4. The particle sensor claimed in claim 1 wherein the width of a detection area is greater than or equal to that of a current collection area.
5. A particle sensor, in particular for a detector for analyzing products of collisions in particle physics apparatus, comprising:
a semiconductor substrate,
a plurality of doped regions formed in said substrate and each forming a diode in conjunction with said substrate,
means for defining on top of a first face of said substrate a plurality of current collection areas for respectively collecting currents circulating in each of said diode regions as the result of impacts of particles on said sensor, said means for defining said current collection areas being adapted to be connected to means for using signals formed by the collected currents,
biasing means for biasing each of said diode regions and for bringing said substrate to a totally depleted state, and
means for defining on said first face of said substrate a plurality of particle detection areas, each of which comprises an oxide layer deposited on said first face of said substrate, contiguous with a respective current collection area, said means for defining said detection areas having a thickness on top of said substrate which is less than that of said means for defining said current collection areas,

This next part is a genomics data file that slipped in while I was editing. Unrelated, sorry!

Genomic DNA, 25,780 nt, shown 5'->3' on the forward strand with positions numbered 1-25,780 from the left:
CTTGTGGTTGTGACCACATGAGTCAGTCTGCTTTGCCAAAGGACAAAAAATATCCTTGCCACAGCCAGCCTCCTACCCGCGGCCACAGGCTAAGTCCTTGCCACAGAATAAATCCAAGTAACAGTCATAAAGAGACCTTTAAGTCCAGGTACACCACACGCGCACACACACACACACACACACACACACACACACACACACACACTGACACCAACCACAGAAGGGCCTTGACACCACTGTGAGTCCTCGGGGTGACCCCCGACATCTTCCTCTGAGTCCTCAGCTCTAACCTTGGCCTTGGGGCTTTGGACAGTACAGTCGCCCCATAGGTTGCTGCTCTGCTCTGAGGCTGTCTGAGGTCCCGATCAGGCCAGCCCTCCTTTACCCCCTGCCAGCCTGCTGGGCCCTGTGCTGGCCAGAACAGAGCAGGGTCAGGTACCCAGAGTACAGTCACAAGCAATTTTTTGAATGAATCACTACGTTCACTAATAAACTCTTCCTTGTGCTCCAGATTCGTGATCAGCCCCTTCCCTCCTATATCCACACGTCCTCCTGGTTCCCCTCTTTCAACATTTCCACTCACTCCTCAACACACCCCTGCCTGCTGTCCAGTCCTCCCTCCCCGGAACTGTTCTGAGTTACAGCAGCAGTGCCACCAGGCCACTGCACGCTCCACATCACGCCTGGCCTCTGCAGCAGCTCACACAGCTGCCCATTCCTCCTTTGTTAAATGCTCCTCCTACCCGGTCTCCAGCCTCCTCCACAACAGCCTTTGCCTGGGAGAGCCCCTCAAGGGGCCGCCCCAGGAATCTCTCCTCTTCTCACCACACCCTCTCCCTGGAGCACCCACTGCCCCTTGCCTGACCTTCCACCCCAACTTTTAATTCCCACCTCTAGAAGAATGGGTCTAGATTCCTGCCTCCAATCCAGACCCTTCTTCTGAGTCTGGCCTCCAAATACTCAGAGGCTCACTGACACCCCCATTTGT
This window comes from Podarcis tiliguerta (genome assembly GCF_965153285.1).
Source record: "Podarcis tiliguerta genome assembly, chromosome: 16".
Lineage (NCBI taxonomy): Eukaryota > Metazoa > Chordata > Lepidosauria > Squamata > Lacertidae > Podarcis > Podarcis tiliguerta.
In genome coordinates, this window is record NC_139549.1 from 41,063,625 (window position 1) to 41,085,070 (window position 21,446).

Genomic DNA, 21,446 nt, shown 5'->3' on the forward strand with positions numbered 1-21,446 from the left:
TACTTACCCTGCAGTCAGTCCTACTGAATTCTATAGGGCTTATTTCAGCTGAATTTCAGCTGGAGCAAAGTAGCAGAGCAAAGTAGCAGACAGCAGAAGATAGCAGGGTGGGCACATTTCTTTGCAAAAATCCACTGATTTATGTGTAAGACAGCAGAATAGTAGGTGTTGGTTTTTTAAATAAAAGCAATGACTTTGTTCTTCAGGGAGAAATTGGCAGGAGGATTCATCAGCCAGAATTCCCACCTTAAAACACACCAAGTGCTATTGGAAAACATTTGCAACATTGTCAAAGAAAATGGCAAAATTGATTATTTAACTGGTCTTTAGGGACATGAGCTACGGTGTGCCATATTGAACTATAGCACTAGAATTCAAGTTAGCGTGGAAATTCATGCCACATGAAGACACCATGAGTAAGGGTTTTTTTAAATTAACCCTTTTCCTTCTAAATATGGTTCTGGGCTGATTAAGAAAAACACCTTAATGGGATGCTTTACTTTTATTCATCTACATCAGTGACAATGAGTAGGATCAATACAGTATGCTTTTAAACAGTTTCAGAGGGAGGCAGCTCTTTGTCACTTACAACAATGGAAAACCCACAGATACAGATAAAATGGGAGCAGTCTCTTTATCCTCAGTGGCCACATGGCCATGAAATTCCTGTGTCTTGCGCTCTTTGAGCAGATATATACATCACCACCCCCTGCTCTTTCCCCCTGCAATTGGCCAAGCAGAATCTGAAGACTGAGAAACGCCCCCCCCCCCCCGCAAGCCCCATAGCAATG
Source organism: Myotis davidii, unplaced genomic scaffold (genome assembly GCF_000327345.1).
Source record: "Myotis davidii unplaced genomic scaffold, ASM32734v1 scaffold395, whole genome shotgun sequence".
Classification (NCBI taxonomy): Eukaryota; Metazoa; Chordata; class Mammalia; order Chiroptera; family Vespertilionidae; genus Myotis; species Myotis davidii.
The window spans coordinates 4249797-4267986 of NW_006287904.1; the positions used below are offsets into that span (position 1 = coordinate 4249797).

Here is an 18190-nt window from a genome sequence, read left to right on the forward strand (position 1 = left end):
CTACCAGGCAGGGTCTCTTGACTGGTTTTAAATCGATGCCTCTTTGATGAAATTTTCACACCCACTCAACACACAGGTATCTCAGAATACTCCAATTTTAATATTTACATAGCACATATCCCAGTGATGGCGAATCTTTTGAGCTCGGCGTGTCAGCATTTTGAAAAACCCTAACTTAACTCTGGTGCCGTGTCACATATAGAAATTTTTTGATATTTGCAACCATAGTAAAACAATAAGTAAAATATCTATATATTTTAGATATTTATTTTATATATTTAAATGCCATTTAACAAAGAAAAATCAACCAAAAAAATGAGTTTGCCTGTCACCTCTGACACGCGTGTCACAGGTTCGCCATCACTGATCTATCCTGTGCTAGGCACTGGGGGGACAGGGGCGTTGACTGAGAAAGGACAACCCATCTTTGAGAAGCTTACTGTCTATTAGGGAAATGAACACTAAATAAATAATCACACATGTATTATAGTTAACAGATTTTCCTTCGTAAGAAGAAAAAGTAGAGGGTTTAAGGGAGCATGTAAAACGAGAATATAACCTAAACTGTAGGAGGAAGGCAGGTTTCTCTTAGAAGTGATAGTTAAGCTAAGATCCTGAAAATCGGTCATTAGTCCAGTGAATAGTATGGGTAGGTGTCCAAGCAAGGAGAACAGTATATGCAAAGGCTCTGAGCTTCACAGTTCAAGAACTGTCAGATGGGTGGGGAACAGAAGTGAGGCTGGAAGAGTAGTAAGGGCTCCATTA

wherein said current collection areas and said detection areas have an elongate shape and are disposed in an alternating arrangement parallel to an edge of said substrate, and wherein said oxide layer is covered with a protective metallization layer having a thickness of less than or equal to 40 nm.
6. The particle sensor claimed in claim 5 wherein said current collection areas surround said detection areas and form respective areas disposed in a matrix on said first face of said substrate.
7. The particle sensor claimed in claim 5 wherein the face of said substrate opposite said first face comprises a current collection device.
8. The particle sensor claimed in claim 5 wherein the width of a detection area is greater than or equal to that of a current collection area.
Description
BACKGROUND OF THE INVENTION

1. Field of the Invention

The present invention relates to a particle sensor of the type used in particular in the detectors of particle physics research installations such as particle accelerators, collision apparatus and the like. A sensor of this type is intended in particular to locate accurately the point of passage and of interaction of particles generated during experiments conducted in such apparatus.

2. Description of the Prior Art

A sensor of the above type is described in an article by P. Weiss et al., presented at the 7th International Conference on Solid State Actuators and Detectors under the title “Wafer-scale Technology For Double-sided Silicon Microstrip Particle Detectors”.

The above prior art detector is essentially designed to analyze high-energy particles but it is ill-suited to detecting particles having a low energy, such as α particles or protons, because it is optimized for particles having a very long range.